Mixpost 6, or soundtracks to the cave

Buses, eh?

So, when I say I’ve been locked away recording, what I mean is that I’m using my upstairs bedroom PC which is not internet enabled. I still have a job to do, and other boring things where I can at least still refer to my music library. I mean, that’s why we have them, right?

I was listening to the first Menimals release after a sweaty session the other night, and tracks 2 and 3 in particular gave me indescribable pleasure. I had one of those moments where I had to give thanks for being alive at the time when this music was made. So it seems apposite to kick off with this:

I’d forgotten about this, found it whilst going through some old CD’s I’d ripped over a decade ago. They almost out-Cave Nick on this one:

Madrugada – Black Mambo

We’ve had what we in the UK think of as a batch of hot & humid weather lately. My crappy weather app kept promising thunderstorms, but not once was a promise fulfilled. Accuweather, for that and many other failures of forecasting, I want to say publicly that you’re shite. (sidebar: what a gig weather forecasting is. If I was as good at my job as the average weather forecaster, I wouldn’t have a job anymore. Yet still we glue ourselves to their predictions. The human need for certainty is probably the root cause of all our troubles, not the crappy explanations we then argue over and start wars over and then say that’s what the problem with humanity is.)

*cough* anyway, here’s a storm related tune:

Little Axe – Storm is Rising

So, as an upshot of that Rusalnaia album I’d blogged about, I did something I occasionally do which is to click on a random fan, follow their taste and see where that led me. It ultimately led me to the collection Wahkeena Sitka, who makes the song below, which also comes with a seal of approval from my daughter, even though it’s of a type neither she nor I listen to much:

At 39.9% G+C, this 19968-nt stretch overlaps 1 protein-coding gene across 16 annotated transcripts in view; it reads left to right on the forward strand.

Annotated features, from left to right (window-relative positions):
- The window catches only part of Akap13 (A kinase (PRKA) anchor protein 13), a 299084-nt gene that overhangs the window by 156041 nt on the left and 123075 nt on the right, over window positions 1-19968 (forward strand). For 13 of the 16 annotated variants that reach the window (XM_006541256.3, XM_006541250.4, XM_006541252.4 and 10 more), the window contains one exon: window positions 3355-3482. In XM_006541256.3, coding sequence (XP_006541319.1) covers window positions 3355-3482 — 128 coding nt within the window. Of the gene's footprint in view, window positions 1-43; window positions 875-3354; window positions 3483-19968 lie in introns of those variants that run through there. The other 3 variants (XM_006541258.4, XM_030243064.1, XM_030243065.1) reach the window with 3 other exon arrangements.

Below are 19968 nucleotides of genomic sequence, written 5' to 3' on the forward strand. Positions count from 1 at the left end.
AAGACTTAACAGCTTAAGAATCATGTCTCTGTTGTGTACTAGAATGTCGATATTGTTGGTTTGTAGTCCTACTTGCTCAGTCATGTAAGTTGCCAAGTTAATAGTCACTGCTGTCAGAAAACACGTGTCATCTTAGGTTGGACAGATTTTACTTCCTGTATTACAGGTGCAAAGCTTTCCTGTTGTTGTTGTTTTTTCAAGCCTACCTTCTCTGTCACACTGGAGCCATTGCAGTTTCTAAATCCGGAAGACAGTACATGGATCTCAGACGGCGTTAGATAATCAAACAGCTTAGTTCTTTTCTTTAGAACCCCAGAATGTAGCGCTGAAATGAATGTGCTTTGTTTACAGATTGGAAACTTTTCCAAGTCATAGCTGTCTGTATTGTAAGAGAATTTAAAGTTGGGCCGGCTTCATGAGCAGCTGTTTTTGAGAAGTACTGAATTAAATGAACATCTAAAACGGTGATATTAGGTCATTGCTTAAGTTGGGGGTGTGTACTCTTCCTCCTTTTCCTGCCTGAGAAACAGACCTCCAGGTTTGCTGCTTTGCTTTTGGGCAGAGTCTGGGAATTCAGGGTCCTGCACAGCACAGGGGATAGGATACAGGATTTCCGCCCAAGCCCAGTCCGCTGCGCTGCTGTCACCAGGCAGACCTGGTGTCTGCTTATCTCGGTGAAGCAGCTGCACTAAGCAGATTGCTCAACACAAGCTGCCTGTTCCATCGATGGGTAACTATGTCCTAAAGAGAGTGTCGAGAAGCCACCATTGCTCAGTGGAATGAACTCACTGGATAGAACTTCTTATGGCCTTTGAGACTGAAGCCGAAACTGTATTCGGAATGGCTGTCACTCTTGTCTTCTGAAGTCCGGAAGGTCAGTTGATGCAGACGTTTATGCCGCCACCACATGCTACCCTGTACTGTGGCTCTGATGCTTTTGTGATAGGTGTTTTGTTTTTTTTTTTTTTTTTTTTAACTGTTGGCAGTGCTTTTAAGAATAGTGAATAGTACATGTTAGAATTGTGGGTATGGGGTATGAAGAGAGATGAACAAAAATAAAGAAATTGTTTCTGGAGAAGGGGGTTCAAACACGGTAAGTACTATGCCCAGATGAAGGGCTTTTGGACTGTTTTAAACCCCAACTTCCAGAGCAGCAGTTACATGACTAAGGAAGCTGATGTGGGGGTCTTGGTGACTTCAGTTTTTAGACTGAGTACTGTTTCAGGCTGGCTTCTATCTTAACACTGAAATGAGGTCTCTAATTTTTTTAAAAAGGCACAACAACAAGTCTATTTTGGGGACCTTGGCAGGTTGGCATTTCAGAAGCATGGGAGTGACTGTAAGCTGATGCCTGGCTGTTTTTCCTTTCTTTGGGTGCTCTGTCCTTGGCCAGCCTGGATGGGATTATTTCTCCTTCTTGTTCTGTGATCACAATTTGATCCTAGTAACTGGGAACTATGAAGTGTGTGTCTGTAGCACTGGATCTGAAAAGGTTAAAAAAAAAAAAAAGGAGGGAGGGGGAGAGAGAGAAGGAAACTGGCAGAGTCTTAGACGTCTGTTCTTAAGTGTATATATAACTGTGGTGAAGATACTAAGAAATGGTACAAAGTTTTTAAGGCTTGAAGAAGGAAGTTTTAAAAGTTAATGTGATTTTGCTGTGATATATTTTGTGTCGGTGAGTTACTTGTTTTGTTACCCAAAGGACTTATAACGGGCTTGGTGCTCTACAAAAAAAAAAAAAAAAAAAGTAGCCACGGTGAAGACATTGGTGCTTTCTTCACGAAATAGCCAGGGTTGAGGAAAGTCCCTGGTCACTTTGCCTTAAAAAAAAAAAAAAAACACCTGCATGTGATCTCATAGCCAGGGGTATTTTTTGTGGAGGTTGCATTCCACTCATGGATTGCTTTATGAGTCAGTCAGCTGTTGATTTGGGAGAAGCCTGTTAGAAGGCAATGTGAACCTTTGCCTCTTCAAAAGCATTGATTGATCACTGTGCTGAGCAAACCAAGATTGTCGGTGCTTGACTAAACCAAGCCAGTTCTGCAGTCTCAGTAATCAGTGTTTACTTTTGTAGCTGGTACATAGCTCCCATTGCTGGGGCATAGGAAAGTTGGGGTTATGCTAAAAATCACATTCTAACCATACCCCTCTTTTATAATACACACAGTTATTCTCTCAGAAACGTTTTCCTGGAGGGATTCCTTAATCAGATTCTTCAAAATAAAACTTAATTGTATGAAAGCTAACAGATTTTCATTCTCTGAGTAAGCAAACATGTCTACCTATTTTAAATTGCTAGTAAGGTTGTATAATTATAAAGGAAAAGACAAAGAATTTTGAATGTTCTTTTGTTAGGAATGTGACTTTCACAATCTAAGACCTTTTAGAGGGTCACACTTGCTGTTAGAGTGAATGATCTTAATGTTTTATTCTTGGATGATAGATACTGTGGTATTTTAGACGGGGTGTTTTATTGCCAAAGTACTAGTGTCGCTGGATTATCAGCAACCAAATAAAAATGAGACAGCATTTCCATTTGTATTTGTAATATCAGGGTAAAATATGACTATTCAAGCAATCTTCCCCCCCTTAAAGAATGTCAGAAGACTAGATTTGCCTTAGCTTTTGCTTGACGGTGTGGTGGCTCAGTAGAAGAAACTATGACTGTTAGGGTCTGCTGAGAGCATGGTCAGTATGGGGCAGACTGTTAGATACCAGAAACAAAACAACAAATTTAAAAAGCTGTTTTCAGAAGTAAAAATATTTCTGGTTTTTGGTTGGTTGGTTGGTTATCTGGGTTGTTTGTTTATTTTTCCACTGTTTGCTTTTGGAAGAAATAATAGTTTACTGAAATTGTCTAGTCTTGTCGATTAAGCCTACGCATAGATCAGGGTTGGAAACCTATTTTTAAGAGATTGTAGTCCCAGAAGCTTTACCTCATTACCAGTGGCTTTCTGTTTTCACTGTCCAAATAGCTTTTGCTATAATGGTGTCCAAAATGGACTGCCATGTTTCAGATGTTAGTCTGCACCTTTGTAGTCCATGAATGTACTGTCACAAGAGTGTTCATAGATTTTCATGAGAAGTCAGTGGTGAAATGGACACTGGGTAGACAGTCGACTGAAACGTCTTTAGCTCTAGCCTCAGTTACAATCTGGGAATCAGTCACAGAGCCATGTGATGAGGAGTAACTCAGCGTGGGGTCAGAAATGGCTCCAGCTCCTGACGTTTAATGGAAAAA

Back when Sexwitch first came out, I read a lot of utter bollocks from armchair critics who wanted to tell Natasha Khan she wasn’t allowed to reinterpret music that is of Pakistani origin even though she herself has roots there. I made the mistake of allowing that to put me off a bit and I wish I hadn’t. Music is as music does and will always speak for itself, and I fucking love what she’s done and I say do it again.

Pontiak’s new album is their best, and I really should do a post on it. While I think about that, listen to this:

and I know I only recently banged on about this, but it rules, it really does. Have it now, and have it loud:

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Tribe – Abort

One of those albums I’ve listened to lately that I mentioned in passing. This is one of those bands from my youth that I neglected to mention in that mixpost I did about being 20, though I think I actually discovered them aged 21 anyway. This album has some genuinely great tunes on it. There have always been great artists that have gone unheralded in their time. This is why we have memories (and recordings…)